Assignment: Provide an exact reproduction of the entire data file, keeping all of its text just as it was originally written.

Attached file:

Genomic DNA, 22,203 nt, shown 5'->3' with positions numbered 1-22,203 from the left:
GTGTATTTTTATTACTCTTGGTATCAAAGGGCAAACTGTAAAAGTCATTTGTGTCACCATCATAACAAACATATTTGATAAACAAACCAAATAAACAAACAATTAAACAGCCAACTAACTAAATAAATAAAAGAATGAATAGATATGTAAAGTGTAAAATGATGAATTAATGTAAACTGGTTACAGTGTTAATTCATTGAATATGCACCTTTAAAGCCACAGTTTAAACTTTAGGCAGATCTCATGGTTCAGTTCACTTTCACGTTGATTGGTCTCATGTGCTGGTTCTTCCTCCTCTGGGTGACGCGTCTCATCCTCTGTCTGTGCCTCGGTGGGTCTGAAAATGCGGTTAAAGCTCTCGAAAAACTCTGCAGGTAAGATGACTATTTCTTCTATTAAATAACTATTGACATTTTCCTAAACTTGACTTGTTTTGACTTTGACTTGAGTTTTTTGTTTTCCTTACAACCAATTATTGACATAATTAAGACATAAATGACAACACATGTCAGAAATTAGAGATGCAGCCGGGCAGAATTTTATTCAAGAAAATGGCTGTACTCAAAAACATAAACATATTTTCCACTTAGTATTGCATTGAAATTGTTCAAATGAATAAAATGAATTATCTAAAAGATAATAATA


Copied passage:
Genomic DNA, 22,203 nt, shown 5'->3' with positions numbered 1-22,203 from the left:
GTGTATTTTTATTACTCTTGGTATCAAAGGGCAAACTGTAAAAGTCATTTGTGTCACCATCATAACAAACATATTTGATAAACAAACCAAATAAACAAACAATTAAACAGCCAACTAACTAAATAAATAAAAGAATGAATAGATATGTAAAGTGTAAAATGATGAATTAATGTAAACTGGTTACAGTGTTAATTCATTGAATATGCACCTTTAAAGCCACAGTTTAAACTTTAGGCAGATCTCATGGTTCAGTTCACTTTCACGTTGATTGGTCTCATGTGCTGGTTCTTCCTCCTCTGGGTGACGCGTCTCATCCTCTGTCTGTGCCTCGGTGGGTCTGAAAATGCGGTTAAAGCTCTCGAAAAACTCTGCAGGTAAGATGACTATTTCTTCTATTAAATAACTATTGACATTTTCCTAAACTTGACTTGTTTTGACTTTGACTTGAGTTTTTTGTTTTCCTTACAACCAATTATTGACATAATTAAGACATAAATGACAACACATGTCAGAAATTAGAGATGCAGCCGGGCAGAATTTTATTCAAGAAAATGGCTGTACTCAAAAACATAAACATATTTTCCACTTAGTATTGCATTGAAATTGTTCAAATGAATAAAATGAATTATCTAAAAGATAATAATA